Imagine you’re out with your baby, and sit down to feed her a lunch of pureed vegetables. Another mother sits beside you with her baby. She reaches into her bag to find she’s left her baby’s food at home. You have plenty food to spare. It’s a no-brainer, right? You share your food with her baby.
What if the food was breastmilk? Rebecca Wanosik posted a photo of herself breastfeeding a stranger’s baby, and it became fodder for Internet trolls and Facebook censors.
The Missouri mother received a text from a friend asking her to breastfeed another woman’s baby. The woman was in the hospital having surgery and her baby, who is exclusively breastfed, was refusing to take a bottle. Wanosik didn’t hesitate.
“When the baby arrived you could tell she was hungry and exhausted and just needed some milk,” Wanosik wrote. “I did what I hope any person would do for my child in a time of despair. I fed a stranger’s baby.”
While she fed the little girl, she nursed her own child at the same time. She took a photo of the scene (the babies are holding hands!), and the trouble started when she posted the photo to her Facebook page. The post went viral, the trolls came out, and Facebook deactivated Wanosik’s account over the backlash. Her husband, Anthony Wanosik, wrote his own post to express his dismay and support for his wife.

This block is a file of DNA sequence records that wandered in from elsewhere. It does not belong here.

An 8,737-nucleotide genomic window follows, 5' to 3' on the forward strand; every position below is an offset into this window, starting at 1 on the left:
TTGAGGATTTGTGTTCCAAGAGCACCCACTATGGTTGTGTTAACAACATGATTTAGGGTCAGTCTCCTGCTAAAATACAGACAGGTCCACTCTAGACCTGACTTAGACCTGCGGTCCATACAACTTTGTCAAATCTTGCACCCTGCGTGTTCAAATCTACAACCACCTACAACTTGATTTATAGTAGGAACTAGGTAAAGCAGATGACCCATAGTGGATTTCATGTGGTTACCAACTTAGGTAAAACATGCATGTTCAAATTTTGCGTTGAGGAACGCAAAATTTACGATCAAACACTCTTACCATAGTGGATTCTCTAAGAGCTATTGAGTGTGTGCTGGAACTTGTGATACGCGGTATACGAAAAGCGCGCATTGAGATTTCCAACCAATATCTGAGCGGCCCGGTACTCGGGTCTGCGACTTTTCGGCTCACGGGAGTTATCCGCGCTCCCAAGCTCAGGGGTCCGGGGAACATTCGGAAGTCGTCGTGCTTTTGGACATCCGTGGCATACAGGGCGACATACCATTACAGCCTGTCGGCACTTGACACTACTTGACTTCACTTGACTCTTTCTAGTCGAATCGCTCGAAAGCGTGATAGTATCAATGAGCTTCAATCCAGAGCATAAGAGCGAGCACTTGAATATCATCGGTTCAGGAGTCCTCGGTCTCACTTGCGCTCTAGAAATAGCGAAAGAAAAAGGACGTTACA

Wanosik’s account was quickly reactivated and a Facebook spokesperson said that breastfeeding photos are allowed on Facebook, and that the deactivation was a mistake due to the millions of reports its team has to sift through weekly.
In reaction to the negative comments, Wanosik had this to say: “I was so surprised by just how many people thought it was weird, or unnatural. They are boobs, they are meant to feed babies. Also, in case anyone forgot, they are mine, so I’m fairly certain I choose what happens with them. Regardless, I took an amazing photo tandem nursing these two babies together, and it shows that hungry babies don’t care, they just need to be fed.”
The post has since garnered 61K likes or reactions, close to 13K shares, and just under 10K comments which, for the most part, are positive and admiring.
What do you think? Would you do this?
Image Credit: Rebecca Wanosik (Facebook)